West Point, NE
Volunteer corn is getting thick and large in some of the soybean fields in the area. If your pre-emerge herbicides are keeping your broadleaf weeds in check, one option is to go ahead and just spray for the volunteer corn alone. This may be more effective because a lot of the PPO products on the market will have some antagonism with the performance of your volunteer corn products like Clethodim or Select Max. Use the labeled rates and make sure to add crop oil and AMS for best results. — Mike Wiese

 

NORTH DAKOTA

Mohall, ND
After past rains and the higher temperatures, the wheat crop has dramatically changed for the better. We also have a new flush of weeds that are growing at a tremendous pace. In almost every field, kochia is the number one problem. It is old hat, but keep WideMatch or Starane in the tankmix. Rates should at a minimum of 12.8 oz per acre and are much better at a pint. — Ron Hefta

 

SOUTH DAKOTA

Freeman, SD
A lot of guys are cutting alfalfa in the area and many are finding alfalfa weevil larvae. Generic Warrior at 3.84 oz/acre is a great cost-effective way to get rid of them. — Lee Dockendorf

Gettysburg, SD
Kochia plants in our area are growing with a vengeance. Water is your cheapest and most effective tool in the sprayer. Make sure you are using enough water volume and the right adjuvant for your application. As we get hot and dry, it will be even more difficult to control these weeds. Get a good kill now while weeds are smaller and easier to control. — Eric Butz

Huron, SD
The storm system last Friday evening that moved across central South Dakota packed little rain but lots of wind. Many soybean acres lost stands due to wind/dirt shear. Stand counts for those fields are a necessity to figure out the plan of action for the affected fields. — Alan Williams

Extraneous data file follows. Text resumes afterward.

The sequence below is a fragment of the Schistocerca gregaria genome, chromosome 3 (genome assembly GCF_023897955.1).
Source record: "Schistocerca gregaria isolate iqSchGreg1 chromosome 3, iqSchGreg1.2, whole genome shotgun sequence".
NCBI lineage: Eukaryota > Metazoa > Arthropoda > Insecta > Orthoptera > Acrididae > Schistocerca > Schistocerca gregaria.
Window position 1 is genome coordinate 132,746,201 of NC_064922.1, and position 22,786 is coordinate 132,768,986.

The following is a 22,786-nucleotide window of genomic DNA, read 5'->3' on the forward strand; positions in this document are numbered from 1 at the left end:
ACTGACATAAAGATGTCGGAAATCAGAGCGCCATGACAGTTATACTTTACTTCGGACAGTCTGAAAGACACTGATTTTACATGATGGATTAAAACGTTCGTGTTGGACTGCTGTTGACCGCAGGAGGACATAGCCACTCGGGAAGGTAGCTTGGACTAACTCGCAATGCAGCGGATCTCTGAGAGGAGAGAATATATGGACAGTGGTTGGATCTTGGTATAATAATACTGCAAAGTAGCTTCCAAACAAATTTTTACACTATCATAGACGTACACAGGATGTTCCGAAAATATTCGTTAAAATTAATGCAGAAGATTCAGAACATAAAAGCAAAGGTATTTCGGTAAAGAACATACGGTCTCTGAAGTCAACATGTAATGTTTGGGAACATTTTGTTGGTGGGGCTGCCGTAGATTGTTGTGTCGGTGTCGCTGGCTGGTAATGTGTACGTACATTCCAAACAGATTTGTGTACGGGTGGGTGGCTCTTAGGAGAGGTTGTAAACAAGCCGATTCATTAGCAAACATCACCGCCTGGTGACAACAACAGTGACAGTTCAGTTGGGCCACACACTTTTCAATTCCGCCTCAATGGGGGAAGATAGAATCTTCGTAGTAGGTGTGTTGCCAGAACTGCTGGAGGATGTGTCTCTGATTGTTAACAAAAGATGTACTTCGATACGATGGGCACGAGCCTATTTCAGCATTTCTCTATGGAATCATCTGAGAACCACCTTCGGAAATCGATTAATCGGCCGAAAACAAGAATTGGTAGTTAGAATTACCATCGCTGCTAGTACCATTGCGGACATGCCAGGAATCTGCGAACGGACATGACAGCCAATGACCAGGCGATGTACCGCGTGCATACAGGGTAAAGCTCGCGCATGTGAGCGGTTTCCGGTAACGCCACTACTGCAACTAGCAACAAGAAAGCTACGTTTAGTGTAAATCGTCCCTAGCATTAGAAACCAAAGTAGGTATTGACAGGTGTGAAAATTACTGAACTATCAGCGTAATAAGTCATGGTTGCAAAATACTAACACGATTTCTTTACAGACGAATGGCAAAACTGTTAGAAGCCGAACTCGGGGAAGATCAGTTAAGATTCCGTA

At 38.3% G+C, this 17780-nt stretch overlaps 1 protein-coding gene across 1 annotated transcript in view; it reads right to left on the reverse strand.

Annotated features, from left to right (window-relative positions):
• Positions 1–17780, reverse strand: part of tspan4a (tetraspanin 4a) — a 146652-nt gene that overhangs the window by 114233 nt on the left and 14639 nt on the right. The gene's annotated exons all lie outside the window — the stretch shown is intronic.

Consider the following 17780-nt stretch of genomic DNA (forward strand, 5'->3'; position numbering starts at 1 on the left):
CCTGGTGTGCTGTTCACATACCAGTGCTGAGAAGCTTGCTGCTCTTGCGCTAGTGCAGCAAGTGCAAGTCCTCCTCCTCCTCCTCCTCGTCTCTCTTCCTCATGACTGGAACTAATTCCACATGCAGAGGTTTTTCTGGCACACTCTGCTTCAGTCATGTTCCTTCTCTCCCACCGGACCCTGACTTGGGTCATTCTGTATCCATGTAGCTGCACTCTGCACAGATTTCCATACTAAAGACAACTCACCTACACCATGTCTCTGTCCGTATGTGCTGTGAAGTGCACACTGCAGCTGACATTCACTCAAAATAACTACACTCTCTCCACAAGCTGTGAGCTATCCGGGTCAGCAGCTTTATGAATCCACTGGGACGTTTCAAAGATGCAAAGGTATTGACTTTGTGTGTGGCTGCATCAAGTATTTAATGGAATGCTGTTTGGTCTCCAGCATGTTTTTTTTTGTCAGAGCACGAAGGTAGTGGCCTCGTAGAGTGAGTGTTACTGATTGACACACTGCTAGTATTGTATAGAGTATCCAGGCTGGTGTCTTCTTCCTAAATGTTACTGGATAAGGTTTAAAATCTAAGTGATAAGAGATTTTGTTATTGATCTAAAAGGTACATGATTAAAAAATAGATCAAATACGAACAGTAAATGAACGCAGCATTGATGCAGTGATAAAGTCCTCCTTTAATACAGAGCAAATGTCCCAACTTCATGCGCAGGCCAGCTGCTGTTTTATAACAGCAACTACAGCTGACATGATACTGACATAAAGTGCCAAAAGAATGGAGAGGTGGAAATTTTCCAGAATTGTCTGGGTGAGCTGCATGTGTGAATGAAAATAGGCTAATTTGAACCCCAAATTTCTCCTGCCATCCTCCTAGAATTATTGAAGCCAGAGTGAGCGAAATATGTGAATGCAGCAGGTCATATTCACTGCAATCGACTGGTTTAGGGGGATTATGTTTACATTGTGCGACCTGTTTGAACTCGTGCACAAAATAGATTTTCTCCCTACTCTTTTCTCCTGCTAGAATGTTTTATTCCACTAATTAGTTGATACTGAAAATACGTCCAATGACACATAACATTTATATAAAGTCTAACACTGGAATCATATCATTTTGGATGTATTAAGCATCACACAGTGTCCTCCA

Kimball, SD
The wheat is rapidly approaching heading in our area. Don’t forget to get out at 10-15% flowering and get that fungicide on to help prevent diseases such as head scab. Products such as Prosaro or Caramba will work great. Generic Folicur products are good on rust prevention but a definite step down on head scab protection. — Jeremy Nedved

Watertown, SD
If you missed your pre on your soybeans, consider doing Warrant at 3 pints per acre. This is a residual only with no burndown activity. If you have weeds up, you may have to spike in Cadet at 0.5 ounces per acre or another herbicide that fits your weed spectrum. — Beau Wensing

 

WASHINGTON

Quincy, WA
Cereal leaf beetle is showing up as far north as Almira. 1.92 oz of a 2 lb Lambda product is effective with two cautions. 1) Spray early in the morning when CLB is actively feeding and before they seek shelter from the heat of the day. 2) Be very aware of neighboring bees. Spraying early will help protect bees as they are not as active in the early morning. — Dave Dye

Any views or opinions expressed in this article are those of the author and do not reflect those of AGDAILY. Comments on this article reflect the sole opinions of their writers.